How to protect livestock from the elements

The winter months take a toil even on the hardiest of cattle. The frigid temperatures, frozen water sources and snow-covered fields leave many farmers wishing for spring at the mere mention of winter. Though livestock producers cannot control what Mother Nature has in store, they can take steps now to help their operations be ready for the harsh elements. 

If possible, avoid wintering cattle in open fields. Try to find pastures with trees or other natural barriers to provide a windbreak and protection from the winter weather. 

“If it is a huge pasture that has no trees or anything, it’s probably a good idea to come up with some type of make shift type of cover,” Chelsey Kimbrough, Ph.D., livestock specialist with the University of Arkansas System’s Division of Agriculture, said.

Some sort of shelter is particularly important for small ruminants or for cattle operations that have calves coming during the winter. “It doesn’t have to be anything fancy,” Kimbrough added. “It could be anything, such as a little lean-to shed out in the field, as long as there is something for them to get under.” 

“If it is a huge pasture that has no trees or anything, it’s probably a good idea to come up with some type of make shift type of cover.”

— Chelsey Kimbrough, Ph.D.

The shelter will help animals stay warm and dry. Some sheep and goat producers have flocks and herds that start kidding or lambing in December or January. In these situations, producers need a barn to give the kids and lambs a good start. 

“They obviously need to have a place to put those new babies to ensure that they are thriving, thrifty and sucking their mom and everything is going good,” Kimbrough explained. 

The same holds true for cattle producers. Baby calves born in inclement weather need a warm, dry place to help them get off to the right start.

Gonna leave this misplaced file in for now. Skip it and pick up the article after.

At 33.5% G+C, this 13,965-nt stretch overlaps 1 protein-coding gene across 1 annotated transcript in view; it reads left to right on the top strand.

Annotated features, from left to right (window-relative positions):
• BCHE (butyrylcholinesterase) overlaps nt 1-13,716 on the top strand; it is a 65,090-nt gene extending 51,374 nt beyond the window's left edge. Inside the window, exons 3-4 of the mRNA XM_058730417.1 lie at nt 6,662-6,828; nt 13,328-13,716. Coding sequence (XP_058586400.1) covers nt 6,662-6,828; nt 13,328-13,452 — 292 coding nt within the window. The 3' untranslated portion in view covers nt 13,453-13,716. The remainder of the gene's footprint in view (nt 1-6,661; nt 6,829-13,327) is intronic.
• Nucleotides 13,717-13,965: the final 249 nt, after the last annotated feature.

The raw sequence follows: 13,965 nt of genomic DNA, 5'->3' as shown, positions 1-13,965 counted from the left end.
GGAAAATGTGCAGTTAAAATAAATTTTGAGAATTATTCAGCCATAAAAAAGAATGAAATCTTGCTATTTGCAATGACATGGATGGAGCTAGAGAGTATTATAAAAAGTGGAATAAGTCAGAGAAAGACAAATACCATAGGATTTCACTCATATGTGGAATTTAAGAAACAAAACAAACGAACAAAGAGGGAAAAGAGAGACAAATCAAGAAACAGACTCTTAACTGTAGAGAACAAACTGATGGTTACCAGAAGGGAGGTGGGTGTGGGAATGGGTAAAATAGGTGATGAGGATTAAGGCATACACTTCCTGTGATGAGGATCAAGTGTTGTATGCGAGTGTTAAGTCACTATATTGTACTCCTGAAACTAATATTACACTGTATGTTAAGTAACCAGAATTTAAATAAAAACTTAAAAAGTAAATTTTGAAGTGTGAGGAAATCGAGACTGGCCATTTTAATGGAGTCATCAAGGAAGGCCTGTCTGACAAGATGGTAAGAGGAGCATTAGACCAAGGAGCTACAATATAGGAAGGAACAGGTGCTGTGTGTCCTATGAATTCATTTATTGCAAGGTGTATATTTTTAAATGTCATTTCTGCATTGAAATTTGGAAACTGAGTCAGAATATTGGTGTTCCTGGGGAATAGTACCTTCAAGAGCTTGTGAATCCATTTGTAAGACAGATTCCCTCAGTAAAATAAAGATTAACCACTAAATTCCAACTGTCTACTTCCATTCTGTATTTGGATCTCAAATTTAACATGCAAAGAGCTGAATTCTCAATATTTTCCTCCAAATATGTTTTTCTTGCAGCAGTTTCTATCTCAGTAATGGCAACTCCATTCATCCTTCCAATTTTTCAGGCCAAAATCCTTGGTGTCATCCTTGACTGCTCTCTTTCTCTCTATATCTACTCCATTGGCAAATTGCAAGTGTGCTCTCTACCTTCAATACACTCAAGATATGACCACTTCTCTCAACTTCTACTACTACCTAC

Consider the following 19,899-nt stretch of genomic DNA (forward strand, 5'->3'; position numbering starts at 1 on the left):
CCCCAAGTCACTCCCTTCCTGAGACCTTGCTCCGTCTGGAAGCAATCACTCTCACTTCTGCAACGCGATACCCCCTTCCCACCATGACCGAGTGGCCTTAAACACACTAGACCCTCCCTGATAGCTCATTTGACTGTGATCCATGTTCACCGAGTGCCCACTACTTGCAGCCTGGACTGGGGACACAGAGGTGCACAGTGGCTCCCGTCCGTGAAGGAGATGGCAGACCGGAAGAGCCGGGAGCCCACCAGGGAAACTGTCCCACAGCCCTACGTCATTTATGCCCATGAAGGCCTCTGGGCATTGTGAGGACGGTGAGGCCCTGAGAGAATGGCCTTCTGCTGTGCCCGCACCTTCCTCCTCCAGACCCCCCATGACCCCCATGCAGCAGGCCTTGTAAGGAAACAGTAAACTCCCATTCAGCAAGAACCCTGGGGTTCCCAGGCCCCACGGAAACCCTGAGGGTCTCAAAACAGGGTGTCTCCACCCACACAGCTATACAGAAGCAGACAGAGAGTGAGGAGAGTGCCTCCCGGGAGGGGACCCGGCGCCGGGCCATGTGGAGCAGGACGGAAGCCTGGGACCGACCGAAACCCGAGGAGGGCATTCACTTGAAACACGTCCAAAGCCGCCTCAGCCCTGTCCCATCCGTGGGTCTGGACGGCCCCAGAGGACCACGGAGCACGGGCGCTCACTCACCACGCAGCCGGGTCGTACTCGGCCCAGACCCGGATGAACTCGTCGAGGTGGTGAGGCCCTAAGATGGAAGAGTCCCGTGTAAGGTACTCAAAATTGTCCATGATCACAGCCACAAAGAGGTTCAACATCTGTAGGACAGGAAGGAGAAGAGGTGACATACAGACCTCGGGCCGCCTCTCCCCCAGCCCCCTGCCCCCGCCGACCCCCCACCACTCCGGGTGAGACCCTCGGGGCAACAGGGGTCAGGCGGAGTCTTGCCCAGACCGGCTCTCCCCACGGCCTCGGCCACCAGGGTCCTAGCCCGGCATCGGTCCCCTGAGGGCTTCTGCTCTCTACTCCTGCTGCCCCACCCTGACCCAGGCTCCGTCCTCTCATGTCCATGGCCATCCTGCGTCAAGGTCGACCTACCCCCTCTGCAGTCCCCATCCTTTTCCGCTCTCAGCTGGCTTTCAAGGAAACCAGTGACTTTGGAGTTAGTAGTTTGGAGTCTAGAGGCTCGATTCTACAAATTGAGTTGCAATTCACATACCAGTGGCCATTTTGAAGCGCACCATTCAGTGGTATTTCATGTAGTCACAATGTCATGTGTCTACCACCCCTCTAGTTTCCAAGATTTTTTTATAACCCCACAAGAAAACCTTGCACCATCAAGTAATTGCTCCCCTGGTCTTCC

Additionally, sometimes in the winter months predators can be a problem. This is especially the case with sheep and goats when coyotes and other predators are on the prowl. It’s even more of an issue when ewes and does are lambing and kidding out. 

Some producers lock up the mommas and babies in a barn at night. Then they inventory the animals and turn them out in the morning. That management practice can help to reduce predator problems.

Another benefit to a barn or other shelter is it provides a place to temporarily house a sick animal. It is beneficial to have a place to bring a sick animal where it can be taken care of out of the elements and get healthy. 

Dr. Kimbrough also suggests producers start checking and collecting all the supplies they will need to treat sick animals or to help newborns. She recommends putting together a lambing kit, kidding kit, calving kit and/or general barn kit in order to make sure all the supplies needed are on hand. 

For example, small ruminant producers may want to make sure they have Vitamin E or selenium injections on hand to help combat White Muscle Disease in kids or lambs. If producers take the time now to gather all their supplies, then that’s one less stress to have to manage on a nasty winter day. “It is always better to be overprepared than underprepared,” Kimbrough said.


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